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November 5 2021

OSHA Issues Emergency Vaccination and Testing Standard for Employers With 100+ Employees

By: Dominic T. Clolinger

On November 5, 2021, the Occupational Safety and Health Administration (“OSHA”) released its Emergency Temporary Standard (“ETS”) relating to COVID-19 vaccination and testing requirements.  The ETS requires all employers with 100 or more employees to adopt either 1) a written mandatory full-vaccination policy or 2) a written policy which permits employees to either become fully vaccinated or undergo weekly testing and wear a face covering.  How the ETS effects individual employers is an employer-specific inquiry.  However, the general points of the ETS are as follows:

  • Covered Employers:  As stated above, all employers with more than 100 employees (firm or corporate-wide) as of the effective date of the ETS are subject to the ETS. An employer’s total employee count should include part-time workers, employees who work from home, and employees at different worksites.  Independent contractors are not counted toward the 100-employee total.
  • Covered Employees:  The determination as to whether a particular employer is covered by the ETS should be made separately from whether individual employees are covered by the ETS.  Even if an employer is covered by the ETS, specific employees may not be.  Employees who do not report to a workplace where other individuals are present, employees working from home, and certain employees who work exclusively outdoors are not subject to the ETS requirements.  
  • Mask Requirement:  Employers must have a policy which generally requires unvaccinated individuals to wear a face covering.  A face covering must consist of at least two layers of material that is either tightly woven or non-woven, and the face covering must not have visible holes or openings.
  • Testing Frequency:  Each employee who is not fully vaccinated must be tested for COVID-19 at least weekly or within 7 days before returning to work.  Testing requirements are suspended for 90 days following a positive COVID-19 test.
  • Test Requirements:  Tests must be cleared, approved, or authorized by the FDA and administered in accordance with authorized instructions with the noted exception of not allowing tests that are both self-administered and self-read by the employee unless observed by the employer or an authorized telehealth proctor.
  • Test Administration:  Employers have the flexibility to select the testing scenario that is most appropriate for their workplace.  Some employees and employers may rely on testing that is conducted by a healthcare provider (e.g., doctor or nurse).  However, some  employers may simply require that employees perform and read their own over-the-counter test under authorized supervision.
  • Time Needed to Vaccinate:  The ETS requires employers to support vaccination by providing employees reasonable time, including up to four hours of paid time, to receive each vaccination dose, and reasonable time and paid sick leave to recover from side effects experienced following each dose.
  • Employers Not Required to Pay for Testing: The ETS does not require employers to pay for any costs associated with testing or to pay for face coverings.  A particular employer’s collective bargaining agreement may alter this rule. However, in certain circumstances, an employer may be required, pursuant to the Fair Labor Standards Act, to pay for the time it takes an employee to be tested.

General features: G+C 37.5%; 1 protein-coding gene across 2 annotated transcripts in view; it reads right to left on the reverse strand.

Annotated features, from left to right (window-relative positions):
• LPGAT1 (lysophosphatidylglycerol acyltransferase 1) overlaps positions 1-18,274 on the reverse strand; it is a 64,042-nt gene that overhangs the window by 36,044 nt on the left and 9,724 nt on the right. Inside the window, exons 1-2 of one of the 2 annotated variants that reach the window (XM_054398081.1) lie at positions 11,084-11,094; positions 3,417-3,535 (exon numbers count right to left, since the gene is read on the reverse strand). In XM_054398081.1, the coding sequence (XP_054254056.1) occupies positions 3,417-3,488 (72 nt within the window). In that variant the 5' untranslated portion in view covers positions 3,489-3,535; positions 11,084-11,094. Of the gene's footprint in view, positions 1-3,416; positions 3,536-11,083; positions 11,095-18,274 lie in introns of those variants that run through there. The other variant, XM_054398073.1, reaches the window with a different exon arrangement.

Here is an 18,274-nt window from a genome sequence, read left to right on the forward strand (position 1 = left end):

• Records: Employers are required to maintain records of each employee’s vaccination status and, if the employee is unvaccinated, their test results.  Such records must be made available for the employee to review.  OSHA may request written records required by the ETS, including vaccination policies.  This information is subject to applicable legal requirements for confidentiality of medical information.
  • Information to be Provided to Employees:  Employers must provide the following to employees:  the requirements of the ETS, the requirements of the employer vaccination policy, a CDC document entitled “Key Things to Know About COVID-19 Vaccines,” information about protections against retaliation and discrimination, and information regarding criminal penalties for providing false vaccination or testing information. 
  • Hospitalization and Fatalities:  The ETS requires employers to report work-related COVID-19 fatalities to OSHA within 8 hours of learning about them, and work-related COVID-19 in-patient hospitalizations within 24 hours of the employer learning about the hospitalization.

The ETS requires vaccination or testing requirements to be met prior to January 4, 2022.  All requirements other than testing for employees who have not completed their entire primary vaccination doses must be met within 30 days, with the deadline falling on December 5, 2021.  Note, however, that MIOSHA—OSHA’s state counterpart—has 30 days to implement the standard. MIOSHA’s standard must be identical or “at least as effective as” OSHA’s ETS.  MIOSHA has indicated that it has no intent to make its standard more stringent than the ETS.  It is unclear whether MIOSHA will make the standard effective immediately upon adoption.  To assist employers with compliance, OSHA has provided an ETS summary and vaccination policy samples on its website.

The above summary is intended to provide employers with a general overview of the ETS.  As stated above, determining what actions are necessary under the ETS is an employer-specific inquiry. If employers have specific questions about how the ETS affects their business, employers should contact Nikole Canute, Scott Dwyer, or Nate Wolf as soon as practicable.